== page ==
Inside “The Fish Market”
Another casual and tiny Trastevere restaurant that seats only about 25 people. It’s tucked away on a small vicolo on the east side of Viale Trastevere – away from the noisier, more trafficked part of the neighborhood. If it’s artichoke season (and it is still is for a very short while), make sure to order them, either fried alla Giudia, or seasoned and in oil, alla Romana. Both were exceptional, as was their pasta alla gricia, made with guanciale. Via dei Vascellari, 29
artichokes alla Giudia and alla Romana at Da Enzo
I almost hesitate to mention this place because it’s my favorite restaurant in Rome and they’re always lined up to get in – with good reason. The food is exquisite and the waiters are terrific, even while working at breakneck speed. They’re known for their pastas, and rightly so, but the other dishes are fabulous too. I always order the mussels and clams sauté as a starter, the best anywhere. This time I also ordered the steak served with a green peppercorn sauce, a perfectly cooked piece of tender beef, resting in an unctious puddle of winey goodness. If broccoli romano is on the menu, it’s the perfect accompaniment, and is perfectly prepared, with a hint of peperoncino. If you can, reserve the table near the window facing the kitchen. It’s practically theater! Chef Ivano will keep you mesmerized with his deft skills, when you’re not sighing over the unbeatable food delivered to your table. Watch the short video below and you’ll see what I mean. Via Dei Genovese, 37
I can’t resist a good cannolo when I find one and once I stumbled onto Nonna Vincenza a few years ago, I thought I had found the mother lode. There are a couple of locations in town, including one near the campo dei fiori. It’s elegantly appointed, with beautiful armoires displaying pastries, cookies, and almond and pistachio pastes in jars for sale. As much as I love cannoli, I can’t resist digging into Nonna Vincenza’s mini cassata, covered in a layer of marzapan. You can have your purchases boxed to take home if you like, but they’ve also got a few tables and serve coffee if you want to sit and linger. Two locations in Rome – at Arco del Monte 98 (near campo dei fiori) and Piazza di Montecitorio, 116.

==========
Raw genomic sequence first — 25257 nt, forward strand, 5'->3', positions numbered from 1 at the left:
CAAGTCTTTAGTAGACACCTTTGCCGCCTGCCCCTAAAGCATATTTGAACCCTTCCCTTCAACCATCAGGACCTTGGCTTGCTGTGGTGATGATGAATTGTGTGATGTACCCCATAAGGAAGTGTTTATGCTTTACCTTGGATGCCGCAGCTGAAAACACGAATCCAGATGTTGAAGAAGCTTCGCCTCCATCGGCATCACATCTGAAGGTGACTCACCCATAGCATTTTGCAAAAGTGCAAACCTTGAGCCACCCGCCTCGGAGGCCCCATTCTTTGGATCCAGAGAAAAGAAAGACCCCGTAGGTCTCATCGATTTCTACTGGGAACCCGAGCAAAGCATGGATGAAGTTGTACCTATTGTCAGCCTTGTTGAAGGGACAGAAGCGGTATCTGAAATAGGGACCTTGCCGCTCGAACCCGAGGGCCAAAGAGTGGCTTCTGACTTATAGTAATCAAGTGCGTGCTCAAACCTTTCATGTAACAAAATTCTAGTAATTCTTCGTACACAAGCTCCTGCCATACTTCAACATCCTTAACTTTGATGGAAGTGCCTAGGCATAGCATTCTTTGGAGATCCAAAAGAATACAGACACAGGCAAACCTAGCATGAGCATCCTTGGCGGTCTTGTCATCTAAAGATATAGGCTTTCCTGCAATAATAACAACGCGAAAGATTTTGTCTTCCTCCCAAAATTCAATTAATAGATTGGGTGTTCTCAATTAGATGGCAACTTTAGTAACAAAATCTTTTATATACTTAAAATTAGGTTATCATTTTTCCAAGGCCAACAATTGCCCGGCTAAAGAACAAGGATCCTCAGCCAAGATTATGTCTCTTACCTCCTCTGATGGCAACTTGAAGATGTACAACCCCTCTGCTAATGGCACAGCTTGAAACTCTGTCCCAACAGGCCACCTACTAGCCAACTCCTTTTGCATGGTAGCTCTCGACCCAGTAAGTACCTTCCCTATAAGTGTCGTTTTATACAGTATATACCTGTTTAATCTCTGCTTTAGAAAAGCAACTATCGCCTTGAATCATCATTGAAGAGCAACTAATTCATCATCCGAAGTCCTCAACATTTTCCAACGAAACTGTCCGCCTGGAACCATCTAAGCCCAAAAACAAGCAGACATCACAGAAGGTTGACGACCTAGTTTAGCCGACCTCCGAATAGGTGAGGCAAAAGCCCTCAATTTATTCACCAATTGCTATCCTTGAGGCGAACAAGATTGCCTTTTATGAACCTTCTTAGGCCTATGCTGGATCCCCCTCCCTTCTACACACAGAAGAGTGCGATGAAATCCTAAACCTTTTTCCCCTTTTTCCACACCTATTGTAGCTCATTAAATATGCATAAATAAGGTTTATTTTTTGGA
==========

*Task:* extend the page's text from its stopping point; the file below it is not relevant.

Yes, the name Le Levain is French. Yes, they serve French croissants and that’s why I love the place. The owner, Giuseppe Solfrizzi, is originally from Puglia and studied with celebrated chef Alain Ducasse. Italians eat cornetti with their breakfast, and while I like them, to me they don’t hold a candle to the crunchy, buttery croissants that the French are famous for. Everything here is excellent, from the croissants with walnuts to the small domed pastry dipped in white icing, to the multi-grain bread.
Stop in for a few croissants, then take them down the street and around the corner to Café Giselda, where you can order an espresso and sit down, assuaging any guilt you may have had about betraying your Italianness with a French croissant.
My friend Kathryn, who’s living in Rome and is the writing teacher for our writing retreat in September, “Italy, In Other Words,” (still some spaces left, so join us in dreamy Varenna on Lake Como!) introduced me to both places on this trip, and I was grateful every morning when I dug into that croissant that’s unparalleled in Rome, accompanied by my wake-up cappuccino from Caffé Giselda.
pastries at Le Levain
Cafe Giselda itself, at the corner of Viale Trastevere and San Francesco a Ripa, will also impress you with its own pastries, cakes, and salumi. Unlike most caffés, you don’t get charged extra for sitting at a table rather than standing at the bar. And the cappuccino goes down easy.
Le Levain – Via Luigi Santini, Giselda, 22 Viale Trastevere, 52
Have enough ideas for your next trip to Rome? I hope I’ve enticed you to visit this beautiful corner of the world. I could go on and on about my love for the Eternal City, but as the saying goes, when it comes to discovering Rome’s treasures, “Non basta una vita” – meaning “One life is not enough.”